Ok, thank you for that. Let’s now jump to the primary focus of our interview. According to this EY report, only about 20 percent of funded companies have women founders. This reflects great historical progress, but it also shows that more work still has to be done to empower women to create companies. In your opinion and experience what is currently holding back women from founding companies?

A lack of guidance, support and community. Starting ANY type of business is overwhelming! When I was first starting my business in 2019, I didn’t have any female entrepreneurs in my circle (and I wish I would have). I remember telling my corporate friends what I was wanting to do, and their responses ranged from “why in the world would you do something so risky?” to “you don’t have enough experience to run a business”. It was extremely difficult to move forward with starting a business with those comments in the back of my mind! I find that my clients who get support early on in their business and find a community of entrepreneurial women, see success much faster!

Can you share with our readers what you are doing to help empower women to become founders?

I created a college scholarship for undergraduate women because I truly believe education can open up so many doors and provide experiences that women may not have access to, otherwise! Without my education, I would have never been exposed to the world of business, or have landed various job opportunities that allowed me to gain the necessary skills to start my own business! In my own company, I run group coaching programs that incorporate a mix of community, support, accountability and education. These programs are built to help women take an idea, turn it into a business and launch it with sales and marketing strategies!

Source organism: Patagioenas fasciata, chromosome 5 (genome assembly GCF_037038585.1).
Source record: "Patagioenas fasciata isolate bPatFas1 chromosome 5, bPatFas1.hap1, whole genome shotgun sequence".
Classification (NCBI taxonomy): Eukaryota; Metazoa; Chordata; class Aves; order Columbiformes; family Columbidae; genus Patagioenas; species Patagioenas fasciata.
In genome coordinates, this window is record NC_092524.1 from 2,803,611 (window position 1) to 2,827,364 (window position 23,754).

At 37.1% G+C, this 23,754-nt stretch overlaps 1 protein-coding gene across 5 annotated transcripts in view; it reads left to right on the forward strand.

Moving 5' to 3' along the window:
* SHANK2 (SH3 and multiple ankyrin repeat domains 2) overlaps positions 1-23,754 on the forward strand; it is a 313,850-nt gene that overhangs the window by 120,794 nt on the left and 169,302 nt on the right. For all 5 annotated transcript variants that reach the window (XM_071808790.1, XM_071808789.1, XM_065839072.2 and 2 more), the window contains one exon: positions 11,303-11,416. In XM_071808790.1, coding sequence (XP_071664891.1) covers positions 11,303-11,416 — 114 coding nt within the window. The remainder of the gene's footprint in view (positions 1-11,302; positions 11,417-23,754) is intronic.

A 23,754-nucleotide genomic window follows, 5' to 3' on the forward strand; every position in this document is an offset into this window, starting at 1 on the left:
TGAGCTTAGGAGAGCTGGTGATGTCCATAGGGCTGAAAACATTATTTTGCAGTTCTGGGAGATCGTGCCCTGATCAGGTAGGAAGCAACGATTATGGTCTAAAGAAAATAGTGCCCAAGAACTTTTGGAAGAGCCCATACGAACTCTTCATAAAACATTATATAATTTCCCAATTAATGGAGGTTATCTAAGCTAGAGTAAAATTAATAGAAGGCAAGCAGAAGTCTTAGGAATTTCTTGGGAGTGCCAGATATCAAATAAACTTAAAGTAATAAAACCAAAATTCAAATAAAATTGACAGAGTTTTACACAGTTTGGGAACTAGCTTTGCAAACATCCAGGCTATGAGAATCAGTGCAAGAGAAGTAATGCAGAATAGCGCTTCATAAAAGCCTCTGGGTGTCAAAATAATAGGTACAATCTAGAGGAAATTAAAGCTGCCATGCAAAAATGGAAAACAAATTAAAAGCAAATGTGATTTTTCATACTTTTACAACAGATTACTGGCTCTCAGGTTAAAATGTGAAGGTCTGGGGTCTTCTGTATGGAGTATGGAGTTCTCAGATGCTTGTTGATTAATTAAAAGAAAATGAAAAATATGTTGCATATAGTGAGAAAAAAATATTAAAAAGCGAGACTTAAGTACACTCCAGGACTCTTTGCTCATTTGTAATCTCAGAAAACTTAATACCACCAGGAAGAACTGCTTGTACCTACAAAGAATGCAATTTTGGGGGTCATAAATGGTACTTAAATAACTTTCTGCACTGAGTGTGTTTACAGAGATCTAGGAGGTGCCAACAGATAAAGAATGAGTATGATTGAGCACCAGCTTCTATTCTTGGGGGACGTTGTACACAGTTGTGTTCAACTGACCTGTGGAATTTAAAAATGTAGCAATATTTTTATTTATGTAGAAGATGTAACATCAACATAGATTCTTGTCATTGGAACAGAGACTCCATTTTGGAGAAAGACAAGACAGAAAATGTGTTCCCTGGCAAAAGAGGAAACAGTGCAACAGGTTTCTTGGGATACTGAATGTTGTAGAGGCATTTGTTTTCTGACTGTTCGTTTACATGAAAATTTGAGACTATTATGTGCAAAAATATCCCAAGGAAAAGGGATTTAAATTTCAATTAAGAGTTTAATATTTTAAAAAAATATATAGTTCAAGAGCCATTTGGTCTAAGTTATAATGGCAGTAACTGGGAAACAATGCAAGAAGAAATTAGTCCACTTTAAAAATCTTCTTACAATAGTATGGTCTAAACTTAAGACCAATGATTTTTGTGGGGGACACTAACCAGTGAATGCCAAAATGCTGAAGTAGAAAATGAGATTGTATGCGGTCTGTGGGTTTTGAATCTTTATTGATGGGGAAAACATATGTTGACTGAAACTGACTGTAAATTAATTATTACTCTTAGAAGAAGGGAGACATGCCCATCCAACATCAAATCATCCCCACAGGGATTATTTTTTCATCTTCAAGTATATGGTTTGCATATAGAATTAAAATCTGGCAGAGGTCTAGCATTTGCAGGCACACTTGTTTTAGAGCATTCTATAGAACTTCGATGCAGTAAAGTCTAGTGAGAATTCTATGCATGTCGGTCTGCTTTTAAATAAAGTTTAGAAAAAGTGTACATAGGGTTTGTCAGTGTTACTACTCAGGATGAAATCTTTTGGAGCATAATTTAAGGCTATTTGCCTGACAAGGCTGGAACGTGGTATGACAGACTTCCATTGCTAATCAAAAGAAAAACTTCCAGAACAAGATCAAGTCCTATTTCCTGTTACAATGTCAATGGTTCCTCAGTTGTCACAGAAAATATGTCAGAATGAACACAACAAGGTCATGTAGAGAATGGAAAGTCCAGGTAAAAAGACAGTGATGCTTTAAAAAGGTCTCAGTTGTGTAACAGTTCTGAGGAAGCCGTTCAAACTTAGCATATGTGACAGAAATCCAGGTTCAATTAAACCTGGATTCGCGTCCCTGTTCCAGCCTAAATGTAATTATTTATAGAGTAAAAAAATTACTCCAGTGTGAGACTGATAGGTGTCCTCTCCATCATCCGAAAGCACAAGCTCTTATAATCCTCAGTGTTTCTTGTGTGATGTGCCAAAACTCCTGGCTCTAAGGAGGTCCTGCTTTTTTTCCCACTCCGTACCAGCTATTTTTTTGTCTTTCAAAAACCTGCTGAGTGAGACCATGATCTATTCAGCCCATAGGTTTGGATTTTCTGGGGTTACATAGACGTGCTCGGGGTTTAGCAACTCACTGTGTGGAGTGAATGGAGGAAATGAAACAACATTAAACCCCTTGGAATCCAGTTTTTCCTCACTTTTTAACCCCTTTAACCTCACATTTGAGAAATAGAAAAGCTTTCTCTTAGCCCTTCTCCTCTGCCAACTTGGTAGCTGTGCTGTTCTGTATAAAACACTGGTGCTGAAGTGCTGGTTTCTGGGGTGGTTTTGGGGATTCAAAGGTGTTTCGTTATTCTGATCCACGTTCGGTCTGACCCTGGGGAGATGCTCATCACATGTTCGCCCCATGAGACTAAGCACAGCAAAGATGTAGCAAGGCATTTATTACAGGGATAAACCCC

This might be intuitive to you but I think it will be helpful to spell this out. Can you share a few reasons why more women should become founders?

To put it simply, we need more trail blazers. I grew up in a small town, and I didn’t see any female entrepreneurs! I thought that the only way to make a living was to go to college, attend grad school and work my way up the corporate ladder until I retired. Entrepreneurship didn’t show up on my radar until my early 20s, and even then, I faced a lot of criticism for starting a company because it wasn’t the “safe” route. Imagine what would happen if more young women saw other women doing big things?! We need more female founders to pave the way for young women and to show them what’s possible.

Women are highly communicative, we’re professional multi-taskers, resilient and empathetic — all of which make for highly effective leaders. Women are built to be founders (whether we see this in ourselves or not!)

Ok super. Here is the main question of our interview. Can you please share 5 things that can be done or should be done to help empower more women to become founders? If you can, please share an example or story for each.

  1. Accessibility to Resources: There are plenty of programs out there for early stage entrepreneurs, but they can seem intimidating or expensive. I realized that there was a huge gap in the coaching and mentoring space: women needed and wanted hands-on help for growing their new business, but couldn’t afford a 10,000 dollars business mastermind. I created a program to fit their needs: a one-week, hyper-focused mastermind, i.e. hypermind! It’s a community-focused, educational experience that fits almost any new entrepreneurs’ budget. The response I’ve received from this program has been overwhelmingly positive!